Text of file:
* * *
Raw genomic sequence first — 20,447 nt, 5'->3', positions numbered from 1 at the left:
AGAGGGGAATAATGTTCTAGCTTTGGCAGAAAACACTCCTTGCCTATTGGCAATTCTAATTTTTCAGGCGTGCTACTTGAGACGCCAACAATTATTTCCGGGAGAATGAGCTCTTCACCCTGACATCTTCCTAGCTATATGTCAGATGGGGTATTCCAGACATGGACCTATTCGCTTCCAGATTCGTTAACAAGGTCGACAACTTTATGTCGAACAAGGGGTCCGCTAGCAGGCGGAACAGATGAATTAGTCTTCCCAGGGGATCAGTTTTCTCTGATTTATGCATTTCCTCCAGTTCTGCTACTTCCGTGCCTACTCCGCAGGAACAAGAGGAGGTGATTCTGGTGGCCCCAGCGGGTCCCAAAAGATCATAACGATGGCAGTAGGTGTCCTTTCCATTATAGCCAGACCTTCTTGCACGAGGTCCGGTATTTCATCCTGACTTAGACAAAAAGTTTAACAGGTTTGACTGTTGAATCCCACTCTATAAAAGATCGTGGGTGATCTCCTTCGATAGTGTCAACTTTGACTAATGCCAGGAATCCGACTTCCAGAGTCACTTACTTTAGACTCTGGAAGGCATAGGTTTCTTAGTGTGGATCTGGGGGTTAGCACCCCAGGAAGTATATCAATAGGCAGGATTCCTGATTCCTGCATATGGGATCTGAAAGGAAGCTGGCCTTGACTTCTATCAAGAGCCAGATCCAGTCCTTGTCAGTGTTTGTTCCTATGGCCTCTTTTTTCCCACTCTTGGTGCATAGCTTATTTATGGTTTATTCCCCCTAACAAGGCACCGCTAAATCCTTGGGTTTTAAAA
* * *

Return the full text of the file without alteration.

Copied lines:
Raw genomic sequence first — 20,447 nt, 5'->3', positions numbered from 1 at the left:
AGAGGGGAATAATGTTCTAGCTTTGGCAGAAAACACTCCTTGCCTATTGGCAATTCTAATTTTTCAGGCGTGCTACTTGAGACGCCAACAATTATTTCCGGGAGAATGAGCTCTTCACCCTGACATCTTCCTAGCTATATGTCAGATGGGGTATTCCAGACATGGACCTATTCGCTTCCAGATTCGTTAACAAGGTCGACAACTTTATGTCGAACAAGGGGTCCGCTAGCAGGCGGAACAGATGAATTAGTCTTCCCAGGGGATCAGTTTTCTCTGATTTATGCATTTCCTCCAGTTCTGCTACTTCCGTGCCTACTCCGCAGGAACAAGAGGAGGTGATTCTGGTGGCCCCAGCGGGTCCCAAAAGATCATAACGATGGCAGTAGGTGTCCTTTCCATTATAGCCAGACCTTCTTGCACGAGGTCCGGTATTTCATCCTGACTTAGACAAAAAGTTTAACAGGTTTGACTGTTGAATCCCACTCTATAAAAGATCGTGGGTGATCTCCTTCGATAGTGTCAACTTTGACTAATGCCAGGAATCCGACTTCCAGAGTCACTTACTTTAGACTCTGGAAGGCATAGGTTTCTTAGTGTGGATCTGGGGGTTAGCACCCCAGGAAGTATATCAATAGGCAGGATTCCTGATTCCTGCATATGGGATCTGAAAGGAAGCTGGCCTTGACTTCTATCAAGAGCCAGATCCAGTCCTTGTCAGTGTTTGTTCCTATGGCCTCTTTTTTCCCACTCTTGGTGCATAGCTTATTTATGGTTTATTCCCCCTAACAAGGCACCGCTAAATCCTTGGGTTTTAAAA